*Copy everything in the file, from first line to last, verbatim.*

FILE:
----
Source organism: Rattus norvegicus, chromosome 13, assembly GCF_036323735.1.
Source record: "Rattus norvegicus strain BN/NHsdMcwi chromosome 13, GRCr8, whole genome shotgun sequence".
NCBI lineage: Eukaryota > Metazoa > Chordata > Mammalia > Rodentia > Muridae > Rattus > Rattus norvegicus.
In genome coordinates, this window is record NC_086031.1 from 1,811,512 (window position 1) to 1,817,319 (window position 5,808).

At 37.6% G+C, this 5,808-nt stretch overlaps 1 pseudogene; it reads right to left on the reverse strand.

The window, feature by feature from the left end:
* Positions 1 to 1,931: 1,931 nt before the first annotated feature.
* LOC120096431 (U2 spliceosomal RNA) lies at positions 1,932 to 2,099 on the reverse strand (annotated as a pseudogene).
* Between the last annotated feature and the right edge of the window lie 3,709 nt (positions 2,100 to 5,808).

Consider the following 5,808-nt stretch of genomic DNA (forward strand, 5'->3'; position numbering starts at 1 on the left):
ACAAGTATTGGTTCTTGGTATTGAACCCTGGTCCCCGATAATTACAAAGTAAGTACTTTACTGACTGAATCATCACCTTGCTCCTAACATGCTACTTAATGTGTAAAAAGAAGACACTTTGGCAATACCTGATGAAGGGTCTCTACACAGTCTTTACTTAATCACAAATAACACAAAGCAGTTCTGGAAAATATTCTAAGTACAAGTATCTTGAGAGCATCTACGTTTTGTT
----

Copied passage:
Source organism: Rattus norvegicus, chromosome 13, assembly GCF_036323735.1.
Source record: "Rattus norvegicus strain BN/NHsdMcwi chromosome 13, GRCr8, whole genome shotgun sequence".
NCBI lineage: Eukaryota > Metazoa > Chordata > Mammalia > Rodentia > Muridae > Rattus > Rattus norvegicus.
In genome coordinates, this window is record NC_086031.1 from 1,811,512 (window position 1) to 1,817,319 (window position 5,808).

At 37.6% G+C, this 5,808-nt stretch overlaps 1 pseudogene; it reads right to left on the reverse strand.

The window, feature by feature from the left end:
* Positions 1 to 1,931: 1,931 nt before the first annotated feature.
* LOC120096431 (U2 spliceosomal RNA) lies at positions 1,932 to 2,099 on the reverse strand (annotated as a pseudogene).
* Between the last annotated feature and the right edge of the window lie 3,709 nt (positions 2,100 to 5,808).

Consider the following 5,808-nt stretch of genomic DNA (forward strand, 5'->3'; position numbering starts at 1 on the left):
ACAAGTATTGGTTCTTGGTATTGAACCCTGGTCCCCGATAATTACAAAGTAAGTACTTTACTGACTGAATCATCACCTTGCTCCTAACATGCTACTTAATGTGTAAAAAGAAGACACTTTGGCAATACCTGATGAAGGGTCTCTACACAGTCTTTACTTAATCACAAATAACACAAAGCAGTTCTGGAAAATATTCTAAGTACAAGTATCTTGAGAGCATCTACGTTTTGTT